And suddenly there is this vacuum, where everyone conveniently forgets how rave culture got to America and how Frankie Bones brought it back to the United States on both coasts of America, in New York City and Los Angeles after spinning to a crowd of 25,000 people in August of 1989 during the U.K.'s Summer Of Love.
Event History: https://www.facebook.com/frankiebones01/media_set?set=a.118443304850720.17650.100000551522812&type=3> ;
The promoter Tin Tin Chambers wrote: "When Frankie saw it, it totally took his head off. He played the morning set til the sun came up, so he played the dawn, basically. For him to witness the impact of the people, who would chant & sing to the music he made and played, it really blew him away. Of course he would bring that back to America, but up to that point, there never was a scene in America. He went back and wrote “Energy Dawn” for XL and that turned into quite the classic".
"Energy Dawn" written the day after Energy: http://www.youtube.com/watch?v=6s2V_l6vo44> ;
Frankie met Paul Oakenfold & Carl Cox that night. Energy wanted to debut an American DJ and Bones received a call in June of 1990 and was asked to come and play to a crowd of 5000 people. On the actual night of August 26, 1989, 25,000 people were in attendance. The rest of Europe paying close attention and Frankie played the first events in France, Italy, Germany, Denmark, Holland. The earliest of Love Parade's used titles of Frankie's productions "The Future Is Ours" and "My House Is Your House" as themes to their 1990 & 1991 festivals.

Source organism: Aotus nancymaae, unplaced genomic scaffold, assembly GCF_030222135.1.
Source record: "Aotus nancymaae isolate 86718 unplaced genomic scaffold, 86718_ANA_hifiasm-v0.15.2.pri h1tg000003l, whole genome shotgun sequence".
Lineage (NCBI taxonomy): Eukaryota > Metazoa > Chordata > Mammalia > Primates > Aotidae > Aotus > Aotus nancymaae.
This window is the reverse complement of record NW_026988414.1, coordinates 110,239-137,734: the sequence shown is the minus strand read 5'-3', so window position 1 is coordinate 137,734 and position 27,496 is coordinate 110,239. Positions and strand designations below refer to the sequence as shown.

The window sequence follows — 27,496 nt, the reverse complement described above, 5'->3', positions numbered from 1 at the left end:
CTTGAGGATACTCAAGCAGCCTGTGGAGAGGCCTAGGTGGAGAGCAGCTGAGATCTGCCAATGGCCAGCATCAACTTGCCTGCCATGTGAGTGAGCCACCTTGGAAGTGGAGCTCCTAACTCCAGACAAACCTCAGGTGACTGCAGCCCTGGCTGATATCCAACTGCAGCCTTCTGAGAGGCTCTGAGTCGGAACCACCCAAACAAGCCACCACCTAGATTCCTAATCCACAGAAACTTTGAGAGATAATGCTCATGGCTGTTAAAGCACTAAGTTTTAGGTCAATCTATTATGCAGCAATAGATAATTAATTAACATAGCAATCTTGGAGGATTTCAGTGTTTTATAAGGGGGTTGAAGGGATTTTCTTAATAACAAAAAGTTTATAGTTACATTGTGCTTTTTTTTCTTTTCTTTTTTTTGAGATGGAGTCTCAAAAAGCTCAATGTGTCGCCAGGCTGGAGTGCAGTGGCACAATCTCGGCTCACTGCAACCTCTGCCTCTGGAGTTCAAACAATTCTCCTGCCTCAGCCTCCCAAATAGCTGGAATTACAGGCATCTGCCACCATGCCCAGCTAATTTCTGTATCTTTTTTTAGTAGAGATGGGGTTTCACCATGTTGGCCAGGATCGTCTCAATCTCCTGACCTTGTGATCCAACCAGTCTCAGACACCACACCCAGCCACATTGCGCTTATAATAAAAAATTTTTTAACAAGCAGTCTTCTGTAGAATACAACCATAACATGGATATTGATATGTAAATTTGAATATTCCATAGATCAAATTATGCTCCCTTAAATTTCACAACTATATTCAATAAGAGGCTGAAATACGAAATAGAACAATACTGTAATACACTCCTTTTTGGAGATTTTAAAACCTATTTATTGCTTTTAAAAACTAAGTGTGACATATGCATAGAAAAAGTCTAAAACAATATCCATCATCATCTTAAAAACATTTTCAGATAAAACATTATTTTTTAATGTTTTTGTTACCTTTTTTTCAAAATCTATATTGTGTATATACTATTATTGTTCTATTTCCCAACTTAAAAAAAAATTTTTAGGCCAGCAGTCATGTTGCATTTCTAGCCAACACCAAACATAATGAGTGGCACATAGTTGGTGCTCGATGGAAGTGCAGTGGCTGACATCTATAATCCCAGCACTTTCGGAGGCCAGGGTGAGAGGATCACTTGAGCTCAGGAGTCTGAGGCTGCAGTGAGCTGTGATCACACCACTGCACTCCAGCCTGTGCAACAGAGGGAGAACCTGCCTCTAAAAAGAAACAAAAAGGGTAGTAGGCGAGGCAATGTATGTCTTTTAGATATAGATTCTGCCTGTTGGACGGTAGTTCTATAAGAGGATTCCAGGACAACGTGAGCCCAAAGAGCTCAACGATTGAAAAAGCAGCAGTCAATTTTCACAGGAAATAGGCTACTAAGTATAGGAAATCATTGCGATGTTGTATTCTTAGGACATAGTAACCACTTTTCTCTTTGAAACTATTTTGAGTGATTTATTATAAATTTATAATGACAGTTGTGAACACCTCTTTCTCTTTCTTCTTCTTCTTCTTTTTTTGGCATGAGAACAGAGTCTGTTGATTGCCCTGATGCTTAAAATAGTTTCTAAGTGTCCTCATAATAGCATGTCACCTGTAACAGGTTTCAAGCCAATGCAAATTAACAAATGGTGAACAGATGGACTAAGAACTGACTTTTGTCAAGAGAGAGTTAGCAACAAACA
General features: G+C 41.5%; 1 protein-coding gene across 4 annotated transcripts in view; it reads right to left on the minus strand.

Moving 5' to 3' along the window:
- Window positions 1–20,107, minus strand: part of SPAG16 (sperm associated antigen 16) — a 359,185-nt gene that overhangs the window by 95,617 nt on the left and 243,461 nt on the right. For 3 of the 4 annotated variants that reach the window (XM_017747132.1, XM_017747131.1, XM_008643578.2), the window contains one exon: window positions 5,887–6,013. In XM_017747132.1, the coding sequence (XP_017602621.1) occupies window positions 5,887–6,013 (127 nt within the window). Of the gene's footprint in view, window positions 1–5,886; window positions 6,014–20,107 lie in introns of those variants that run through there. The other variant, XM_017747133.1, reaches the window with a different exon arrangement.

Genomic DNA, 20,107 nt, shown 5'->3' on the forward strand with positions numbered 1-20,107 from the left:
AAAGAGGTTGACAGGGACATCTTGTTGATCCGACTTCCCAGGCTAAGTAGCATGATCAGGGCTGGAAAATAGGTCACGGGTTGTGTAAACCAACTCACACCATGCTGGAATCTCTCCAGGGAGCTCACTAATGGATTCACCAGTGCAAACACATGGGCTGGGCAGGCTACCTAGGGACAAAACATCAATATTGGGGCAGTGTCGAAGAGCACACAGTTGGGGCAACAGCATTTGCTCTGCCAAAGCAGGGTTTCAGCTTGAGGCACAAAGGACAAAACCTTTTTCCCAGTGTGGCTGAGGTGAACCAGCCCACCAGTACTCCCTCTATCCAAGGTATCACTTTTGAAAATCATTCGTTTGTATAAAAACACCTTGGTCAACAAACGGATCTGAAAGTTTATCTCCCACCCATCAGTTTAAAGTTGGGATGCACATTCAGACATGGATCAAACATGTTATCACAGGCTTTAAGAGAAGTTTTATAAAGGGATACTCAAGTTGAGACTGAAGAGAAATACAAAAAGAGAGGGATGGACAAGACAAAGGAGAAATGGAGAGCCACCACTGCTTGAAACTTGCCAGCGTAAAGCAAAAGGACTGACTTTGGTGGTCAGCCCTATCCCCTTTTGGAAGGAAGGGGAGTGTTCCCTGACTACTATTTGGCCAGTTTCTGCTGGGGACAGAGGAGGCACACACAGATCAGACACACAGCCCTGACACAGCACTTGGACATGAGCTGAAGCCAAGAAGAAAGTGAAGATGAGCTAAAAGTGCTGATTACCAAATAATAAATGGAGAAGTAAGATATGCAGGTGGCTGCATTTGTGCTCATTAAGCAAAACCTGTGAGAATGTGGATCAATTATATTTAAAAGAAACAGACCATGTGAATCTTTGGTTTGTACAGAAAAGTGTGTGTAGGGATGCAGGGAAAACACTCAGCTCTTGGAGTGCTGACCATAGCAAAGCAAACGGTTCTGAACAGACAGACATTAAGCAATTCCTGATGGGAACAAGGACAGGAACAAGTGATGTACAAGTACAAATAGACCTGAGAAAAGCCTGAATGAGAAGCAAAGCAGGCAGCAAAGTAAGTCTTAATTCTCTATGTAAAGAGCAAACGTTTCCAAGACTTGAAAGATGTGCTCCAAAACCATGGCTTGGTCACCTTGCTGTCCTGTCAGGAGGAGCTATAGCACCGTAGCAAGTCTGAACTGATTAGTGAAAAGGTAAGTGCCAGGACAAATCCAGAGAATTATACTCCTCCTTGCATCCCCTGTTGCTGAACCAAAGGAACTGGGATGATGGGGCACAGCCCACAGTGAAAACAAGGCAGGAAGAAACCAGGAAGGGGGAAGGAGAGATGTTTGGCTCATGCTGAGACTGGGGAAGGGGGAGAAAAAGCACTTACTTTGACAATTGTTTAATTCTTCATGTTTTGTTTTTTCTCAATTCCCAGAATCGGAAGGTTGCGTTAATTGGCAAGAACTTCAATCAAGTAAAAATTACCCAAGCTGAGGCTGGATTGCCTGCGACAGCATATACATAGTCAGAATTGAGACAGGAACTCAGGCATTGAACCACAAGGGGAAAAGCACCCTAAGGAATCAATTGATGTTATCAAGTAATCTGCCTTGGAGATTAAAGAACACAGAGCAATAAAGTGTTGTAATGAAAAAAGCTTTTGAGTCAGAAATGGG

Love Parade & It's history:
And Frankie would rejoin The Love Parade in 1997 where he dropped his infamous Tresor mix which gets praise as a defining moment in techno music.
Love Parade 1997:
Moby's Thoughts On Frankie Bones: http://www.youtube.com/watch?v=64NdDQiIScc> ;
Now to understand why and how Frankie became the first American DJ to play in the U.K. scene is simple. He produced a ton of underground records between 1987-1989 which became the soundtrack of early U.K. rave. But it was his Father's untimely death on January 28, 1985 which set the stage for Bones Hellbent mission. One which took him from High School graduation to center stage at Energy in the space of 5 years.
Record labels: https://www.facebook.com/frankiebones01/media_set?set=a.677088628986182.1073741857.100000551522812&type=3> ;
Frankie talks about the death of his father in great detail, at 18 years old, and because of his hellbent ways of doing what could only be the impossible, somehow led his DJ career into an international career which never was even considered prior to him actually doing it, but how he brought it back to America on both coasts in 1990 and played everywhere in between by 1992.